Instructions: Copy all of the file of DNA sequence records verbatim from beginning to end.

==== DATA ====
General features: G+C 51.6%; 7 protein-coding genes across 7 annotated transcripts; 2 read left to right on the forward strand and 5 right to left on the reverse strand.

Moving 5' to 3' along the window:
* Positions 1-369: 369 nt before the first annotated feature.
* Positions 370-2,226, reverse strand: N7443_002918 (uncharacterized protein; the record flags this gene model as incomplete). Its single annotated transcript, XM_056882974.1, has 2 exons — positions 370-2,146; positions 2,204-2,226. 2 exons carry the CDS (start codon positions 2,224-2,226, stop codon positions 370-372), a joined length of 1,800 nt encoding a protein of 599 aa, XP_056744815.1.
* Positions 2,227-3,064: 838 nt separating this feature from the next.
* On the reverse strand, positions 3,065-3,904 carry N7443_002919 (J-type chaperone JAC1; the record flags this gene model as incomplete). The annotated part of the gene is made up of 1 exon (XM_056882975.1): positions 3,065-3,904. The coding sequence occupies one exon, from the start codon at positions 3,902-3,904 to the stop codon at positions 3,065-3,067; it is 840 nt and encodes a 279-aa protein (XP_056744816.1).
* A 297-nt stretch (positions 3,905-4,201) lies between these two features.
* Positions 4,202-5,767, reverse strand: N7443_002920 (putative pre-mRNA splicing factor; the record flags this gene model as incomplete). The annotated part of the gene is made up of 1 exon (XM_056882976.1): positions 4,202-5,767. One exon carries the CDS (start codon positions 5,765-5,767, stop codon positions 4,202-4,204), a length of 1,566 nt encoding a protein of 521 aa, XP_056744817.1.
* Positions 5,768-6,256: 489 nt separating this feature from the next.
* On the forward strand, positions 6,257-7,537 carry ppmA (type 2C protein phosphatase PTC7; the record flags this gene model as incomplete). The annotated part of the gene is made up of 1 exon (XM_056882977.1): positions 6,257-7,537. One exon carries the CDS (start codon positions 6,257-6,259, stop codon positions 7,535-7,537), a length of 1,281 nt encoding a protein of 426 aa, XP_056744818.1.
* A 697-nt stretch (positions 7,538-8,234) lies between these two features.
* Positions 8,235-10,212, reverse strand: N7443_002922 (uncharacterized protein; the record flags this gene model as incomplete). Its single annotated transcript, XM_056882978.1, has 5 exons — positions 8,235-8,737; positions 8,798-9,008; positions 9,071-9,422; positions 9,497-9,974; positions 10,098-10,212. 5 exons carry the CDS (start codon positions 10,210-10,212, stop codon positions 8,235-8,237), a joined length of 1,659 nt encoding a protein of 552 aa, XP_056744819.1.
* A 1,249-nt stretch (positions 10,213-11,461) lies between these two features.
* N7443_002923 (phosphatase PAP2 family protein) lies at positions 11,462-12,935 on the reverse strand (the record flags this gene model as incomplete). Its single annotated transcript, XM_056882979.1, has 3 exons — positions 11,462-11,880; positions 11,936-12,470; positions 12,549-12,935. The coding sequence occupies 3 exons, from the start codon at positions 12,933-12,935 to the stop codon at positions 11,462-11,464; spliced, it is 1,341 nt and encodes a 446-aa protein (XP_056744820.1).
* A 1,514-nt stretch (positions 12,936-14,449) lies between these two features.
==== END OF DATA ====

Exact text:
General features: G+C 51.6%; 7 protein-coding genes across 7 annotated transcripts; 2 read left to right on the forward strand and 5 right to left on the reverse strand.

Moving 5' to 3' along the window:
* Positions 1-369: 369 nt before the first annotated feature.
* Positions 370-2,226, reverse strand: N7443_002918 (uncharacterized protein; the record flags this gene model as incomplete). Its single annotated transcript, XM_056882974.1, has 2 exons — positions 370-2,146; positions 2,204-2,226. 2 exons carry the CDS (start codon positions 2,224-2,226, stop codon positions 370-372), a joined length of 1,800 nt encoding a protein of 599 aa, XP_056744815.1.
* Positions 2,227-3,064: 838 nt separating this feature from the next.
* On the reverse strand, positions 3,065-3,904 carry N7443_002919 (J-type chaperone JAC1; the record flags this gene model as incomplete). The annotated part of the gene is made up of 1 exon (XM_056882975.1): positions 3,065-3,904. The coding sequence occupies one exon, from the start codon at positions 3,902-3,904 to the stop codon at positions 3,065-3,067; it is 840 nt and encodes a 279-aa protein (XP_056744816.1).
* A 297-nt stretch (positions 3,905-4,201) lies between these two features.
* Positions 4,202-5,767, reverse strand: N7443_002920 (putative pre-mRNA splicing factor; the record flags this gene model as incomplete). The annotated part of the gene is made up of 1 exon (XM_056882976.1): positions 4,202-5,767. One exon carries the CDS (start codon positions 5,765-5,767, stop codon positions 4,202-4,204), a length of 1,566 nt encoding a protein of 521 aa, XP_056744817.1.
* Positions 5,768-6,256: 489 nt separating this feature from the next.
* On the forward strand, positions 6,257-7,537 carry ppmA (type 2C protein phosphatase PTC7; the record flags this gene model as incomplete). The annotated part of the gene is made up of 1 exon (XM_056882977.1): positions 6,257-7,537. One exon carries the CDS (start codon positions 6,257-6,259, stop codon positions 7,535-7,537), a length of 1,281 nt encoding a protein of 426 aa, XP_056744818.1.
* A 697-nt stretch (positions 7,538-8,234) lies between these two features.
* Positions 8,235-10,212, reverse strand: N7443_002922 (uncharacterized protein; the record flags this gene model as incomplete). Its single annotated transcript, XM_056882978.1, has 5 exons — positions 8,235-8,737; positions 8,798-9,008; positions 9,071-9,422; positions 9,497-9,974; positions 10,098-10,212. 5 exons carry the CDS (start codon positions 10,210-10,212, stop codon positions 8,235-8,237), a joined length of 1,659 nt encoding a protein of 552 aa, XP_056744819.1.
* A 1,249-nt stretch (positions 10,213-11,461) lies between these two features.
* N7443_002923 (phosphatase PAP2 family protein) lies at positions 11,462-12,935 on the reverse strand (the record flags this gene model as incomplete). Its single annotated transcript, XM_056882979.1, has 3 exons — positions 11,462-11,880; positions 11,936-12,470; positions 12,549-12,935. The coding sequence occupies 3 exons, from the start codon at positions 12,933-12,935 to the stop codon at positions 11,462-11,464; spliced, it is 1,341 nt and encodes a 446-aa protein (XP_056744820.1).
* A 1,514-nt stretch (positions 12,936-14,449) lies between these two features.